One of two men fighting here is Sir Elhren, the knight from distant lines. He takes a breath between strikes to speak to his partner, the strange visitor Alexandr Parkr Gathriel of Gathyra.
“I didn’t know you had the flaming sword of distant legend in your arsenal,” Sir Elhren shouts.
“I didn’t either,” Parkr shouts back as he works to both wield his own black metal blade and keep the flames stable.
Between them the dragon Mystery responds in proud tones, “We knew something would happen; isn’t that enough?” The light from the flame glints away from her black scales, making her look like a void with glowing eyes to oncoming satyrs, most of which steer sharply away from her straight into Elhren’s sword.
“This isn’t exactly easy you know. Anytime you’d like to jump in is fine with me,” Elhren grunts.
Mystery snaps her tail at a satyr that stumbles too close. “You’re doing a fine job,” is her reply.
Elhren shakes his head in a momentary lack of opponents. “And I thought Synrn was impossible.”
“At least she’s doing something,” Parkr says, glaring at the much larger dragon Shem, who actively engages in a yawn.
“They do know this is serious, right?”
Parkr stops fighting and turns to Elhren, the answered question clear in his expression. Elhren snorts and shakes his head. “Forget I asked.”
Parkr raises his gaze to the sky. “Ah, reinforcements have arrived.”
Sure enough, distinctive silhouettes flash by, and from the city comes the shout of “Dragons!” The shout is echoed, causing all to stop and stare upward. Faster than possibility the dragons crash into the gargoyle horde above and the satyrs below. Some knights cheer and others watch in awed silence as their enemies melt away. Quite literally. In moments the only evidence of any fighting is exhausted knights and some smoldering embers.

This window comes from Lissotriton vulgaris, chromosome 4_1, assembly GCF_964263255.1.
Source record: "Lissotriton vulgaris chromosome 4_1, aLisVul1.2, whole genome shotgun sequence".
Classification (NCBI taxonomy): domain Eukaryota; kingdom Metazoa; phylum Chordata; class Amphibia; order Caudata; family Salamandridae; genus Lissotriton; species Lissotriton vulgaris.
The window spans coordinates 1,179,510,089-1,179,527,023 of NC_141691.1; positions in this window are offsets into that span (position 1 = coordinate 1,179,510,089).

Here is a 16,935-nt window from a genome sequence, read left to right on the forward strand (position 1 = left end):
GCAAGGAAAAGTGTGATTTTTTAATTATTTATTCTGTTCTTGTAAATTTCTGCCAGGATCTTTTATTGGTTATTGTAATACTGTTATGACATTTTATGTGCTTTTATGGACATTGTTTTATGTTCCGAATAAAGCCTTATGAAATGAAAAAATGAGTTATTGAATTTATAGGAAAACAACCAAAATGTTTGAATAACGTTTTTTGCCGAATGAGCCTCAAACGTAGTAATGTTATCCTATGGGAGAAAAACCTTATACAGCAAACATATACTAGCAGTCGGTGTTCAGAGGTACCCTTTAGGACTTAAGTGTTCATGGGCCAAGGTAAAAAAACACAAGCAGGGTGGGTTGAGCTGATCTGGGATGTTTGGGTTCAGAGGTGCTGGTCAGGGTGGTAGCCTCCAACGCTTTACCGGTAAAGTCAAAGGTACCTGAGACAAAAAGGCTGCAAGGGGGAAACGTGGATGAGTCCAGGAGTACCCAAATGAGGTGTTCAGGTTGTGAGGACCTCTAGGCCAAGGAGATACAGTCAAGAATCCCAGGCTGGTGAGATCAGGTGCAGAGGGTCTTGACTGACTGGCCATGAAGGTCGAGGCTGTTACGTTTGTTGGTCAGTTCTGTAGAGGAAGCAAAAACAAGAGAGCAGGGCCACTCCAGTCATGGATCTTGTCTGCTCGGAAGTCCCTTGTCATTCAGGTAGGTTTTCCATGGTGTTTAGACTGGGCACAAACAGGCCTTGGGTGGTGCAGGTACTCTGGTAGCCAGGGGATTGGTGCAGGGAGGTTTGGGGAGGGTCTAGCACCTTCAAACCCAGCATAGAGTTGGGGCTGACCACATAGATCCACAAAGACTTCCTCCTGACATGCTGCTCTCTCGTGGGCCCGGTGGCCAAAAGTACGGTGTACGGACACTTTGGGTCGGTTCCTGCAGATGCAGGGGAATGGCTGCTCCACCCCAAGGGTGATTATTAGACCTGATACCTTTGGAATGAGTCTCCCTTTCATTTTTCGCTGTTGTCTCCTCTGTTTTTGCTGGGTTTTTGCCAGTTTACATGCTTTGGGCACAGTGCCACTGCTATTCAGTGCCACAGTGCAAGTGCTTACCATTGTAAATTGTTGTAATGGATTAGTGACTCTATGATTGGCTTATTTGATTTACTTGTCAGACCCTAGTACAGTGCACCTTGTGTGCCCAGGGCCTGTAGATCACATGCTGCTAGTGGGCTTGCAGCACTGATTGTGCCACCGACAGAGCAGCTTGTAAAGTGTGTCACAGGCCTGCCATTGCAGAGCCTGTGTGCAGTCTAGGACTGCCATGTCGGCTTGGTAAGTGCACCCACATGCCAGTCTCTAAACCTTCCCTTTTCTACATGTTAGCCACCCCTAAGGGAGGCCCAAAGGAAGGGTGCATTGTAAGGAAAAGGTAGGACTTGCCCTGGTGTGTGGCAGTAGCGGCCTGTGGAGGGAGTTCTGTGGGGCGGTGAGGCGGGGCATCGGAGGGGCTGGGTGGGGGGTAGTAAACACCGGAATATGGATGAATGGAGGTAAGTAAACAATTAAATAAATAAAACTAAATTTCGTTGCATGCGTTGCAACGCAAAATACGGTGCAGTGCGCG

The dragons leave as soon as they came. The flaming sword vanishes with them, leaving an unnatural silence throughout the city. All streets are empty, no guards are found at the gates, and the damage wrought is lit by a fading twilight. As King Certan gazes upon his city, verses unbidden rise from memory.
Darkened day, greying night,
Empty walls, forsaken gate,
Waning fire, broken sword
No warning heard, for none will sound
From a people within whom no wisdom is found
Silence breaks when Sir Morcant enters the city. The blue and silver of Camlon’s knights convince the people to trickle out of deep hiding, slowly at first, then in more numbers as excited chatter grows. It turns out the wizards came out of anonymity to lead the citizens of Camlon to safety in the undercity catacombs lit only by occasional torches and warm hearts.
The satyrs, like every creature of shadow, fear to tread underground, and knights with wizards worked so well together that not one life is found to be lost. Amidst cheering and celebration, when asked who suggested such a thing, every man has one name on their lips.
“Delia Laine has been arrested!” a palace servant cries through the streets. Most turn shocked faces to his tale. “Delia Laine has been arrested for use of magic and conspiracy! The Laine knights have been confined to quarters!”